Thursday, July 21, 2016
Police Video of Arrest Held Subject to Public Disclosure
By KENNETH OFGANG, Staff Writer
The City of Eureka must disclose police video of an arrest that led to a claim that excessive force was used against a juvenile, the First District Court of Appeal has ruled.
Div. Five held late Tuesday that the video captured by a patrol car’s dashboard camera was not a confidential “personnel record,” and that Humboldt Superior Court Judge Christopher G. Wilson, who ordered the disclosure, did not have to follow statutory requirements governing discovery of police personnel files.
The dispute grew out of the Dec. 6, 2012 arrest of a 14-year-old suspect in Eureka. The district attorney declined to file charges against the suspect, and a citizen claimed the police used excessive force.
Following an internal affairs investigation, police Sgt. Adam Laird was charged with two misdemeanors, abuse of authority and filing a false report. The charges were dropped after prosecution and defense experts examined the video and concluded that excessive force was not used.
The North Coast Journal reported that Laird brought a claim against the city, but agreed to a settlement that included his retirement, and that he now works as a private investigator.
Thad Greenhouse, a local journalist and now the editor of the North Coast Journal, requested release of the video under the California Public Records Act and Welfare and Institutions Code §827, which authorizes limited disclosure of juvenile court records. Greenson argued that the video was of public interest given the dismissal of the charges against Laird, and the sergeant’s claims that he was prosecuted in retaliation for public statements, including those supporting a controversial ex-police chief, and that his employer withheld information that might have convinced prosecutors not to charge him in the first place.
The county objected on the ground that the juvenile’s privacy would be invaded, while the city argued that Greenson was trying to circumvent 1974’s Pitchess v. Superior Court, 11 Cal.3d 531 and related statutes.
Under those provisions, the party seeking discovery of police personnel records must establish good cause for the disclosure through affidavits. If the showing is sufficient, the trial judge must order that the requested documents be produced for in camera examination, and if the judge then finds the documents discoverable, they are turned over to the moving party’s counsel, subject to an appropriate protective order so as to balance the officer’s privacy and due process interests against the interests to be served by disclosure.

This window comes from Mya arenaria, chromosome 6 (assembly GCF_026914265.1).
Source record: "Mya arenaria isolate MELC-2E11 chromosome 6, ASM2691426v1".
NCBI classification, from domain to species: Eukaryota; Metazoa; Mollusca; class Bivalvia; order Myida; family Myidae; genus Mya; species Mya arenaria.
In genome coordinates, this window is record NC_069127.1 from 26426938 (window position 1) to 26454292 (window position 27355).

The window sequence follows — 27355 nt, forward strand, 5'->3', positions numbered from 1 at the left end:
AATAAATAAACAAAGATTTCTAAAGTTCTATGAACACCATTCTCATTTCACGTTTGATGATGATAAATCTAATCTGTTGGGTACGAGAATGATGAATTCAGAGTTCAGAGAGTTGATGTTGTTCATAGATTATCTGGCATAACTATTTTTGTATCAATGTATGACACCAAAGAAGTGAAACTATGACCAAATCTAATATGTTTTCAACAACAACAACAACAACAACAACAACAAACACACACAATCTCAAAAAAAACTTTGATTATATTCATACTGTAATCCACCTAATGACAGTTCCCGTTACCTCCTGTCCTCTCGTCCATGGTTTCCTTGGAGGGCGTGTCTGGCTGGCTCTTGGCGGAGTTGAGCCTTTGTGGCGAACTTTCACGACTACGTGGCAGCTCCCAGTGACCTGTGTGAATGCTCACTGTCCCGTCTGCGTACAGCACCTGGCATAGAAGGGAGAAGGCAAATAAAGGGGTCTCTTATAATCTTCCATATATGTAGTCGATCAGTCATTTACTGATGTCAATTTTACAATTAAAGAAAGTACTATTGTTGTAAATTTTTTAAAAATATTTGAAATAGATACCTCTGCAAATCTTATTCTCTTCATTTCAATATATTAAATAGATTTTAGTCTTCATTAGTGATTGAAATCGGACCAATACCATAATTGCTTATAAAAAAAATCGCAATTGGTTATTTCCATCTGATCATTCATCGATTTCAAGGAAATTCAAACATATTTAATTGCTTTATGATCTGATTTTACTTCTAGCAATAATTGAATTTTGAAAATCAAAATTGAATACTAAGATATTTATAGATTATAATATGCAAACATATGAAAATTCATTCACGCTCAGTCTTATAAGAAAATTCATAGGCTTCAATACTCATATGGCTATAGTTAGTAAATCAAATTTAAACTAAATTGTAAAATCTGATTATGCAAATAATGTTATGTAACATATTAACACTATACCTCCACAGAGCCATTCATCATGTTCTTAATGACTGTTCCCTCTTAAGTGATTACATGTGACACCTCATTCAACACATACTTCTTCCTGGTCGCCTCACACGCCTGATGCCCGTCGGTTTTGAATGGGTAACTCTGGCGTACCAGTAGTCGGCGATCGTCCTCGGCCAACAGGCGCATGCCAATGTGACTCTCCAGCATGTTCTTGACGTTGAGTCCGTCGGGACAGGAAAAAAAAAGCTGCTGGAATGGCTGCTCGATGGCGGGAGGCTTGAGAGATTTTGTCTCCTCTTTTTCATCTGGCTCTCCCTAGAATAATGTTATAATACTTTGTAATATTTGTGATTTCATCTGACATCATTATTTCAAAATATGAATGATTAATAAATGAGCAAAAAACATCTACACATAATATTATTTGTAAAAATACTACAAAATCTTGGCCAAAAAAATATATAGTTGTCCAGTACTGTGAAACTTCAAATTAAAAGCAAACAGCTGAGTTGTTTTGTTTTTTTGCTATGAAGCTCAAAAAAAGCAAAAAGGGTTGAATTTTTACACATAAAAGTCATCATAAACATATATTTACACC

Trial Court Hearing
Wilson held a hearing last year, at which the minor waived his right to confidentiality. The county and city continued to oppose disclosure, with the city arguing that the video was confidential because it was reviewed as part of the internal investigation into the incident, and that it was therefore not discoverable under Pitchess in the absence of pending litigation.
The trial judge, however, said that the video was not a personnel record, that Pitchess thus did not apply, and that the public interest warranted disclosure, subject to a protective order requiring measures to protect the juvenile’s identity.
Presiding Justice Barbara J.R. Jones said the trial judge was correct. If the city’s argument were sustained, she said, virtually all body camera and dashboard camera recordings of police activity would be considered personnel records.
She cited Long Beach Police Officers Assn. v. City of Long Beach (2014) 59 Cal.4th 59, which held that identities of police officers involved in shootings are not categorically exempt from disclosure under the CPRA.
Jones compared the two cases:
“Here as in LBPOA, the City has not demonstrated the arrest video was ‘generated in connection’ with Sergeant Laird’s appraisal or discipline. The video is simply a visual record of the minor’s arrest….We conclude the arrest video is akin to ‘information contained in the initial incident reports’ of an arrest, which ‘are typically not ‘personnel records’’ as that term is defined in . . . [Penal Code] section 832.8.”
The mere possibility that an officer might face discipline as a result of what the video camera captures, Jones elaborated, “does not transmute arrest videos into disciplinary documentation or confidential personnel information.”
She also rejected the city’s claim that because the department used the video as “the backbone” of its internal investigation, it fell under Penal Code §832.8(e), which subjects “complaints, or investigations of complaints” to the Pitchess requirements.
The argument is unsupported by the evidence the city submitted, Jones said. And even if the city did rely on the video in its probe, the video does not come under the statute because it was generated independently and in advance of any investigation or administrative proceeding, the presiding justice declared.
The case is City of Eureka v. Superior Court (Greenson). 16 S.O.S. 3651.
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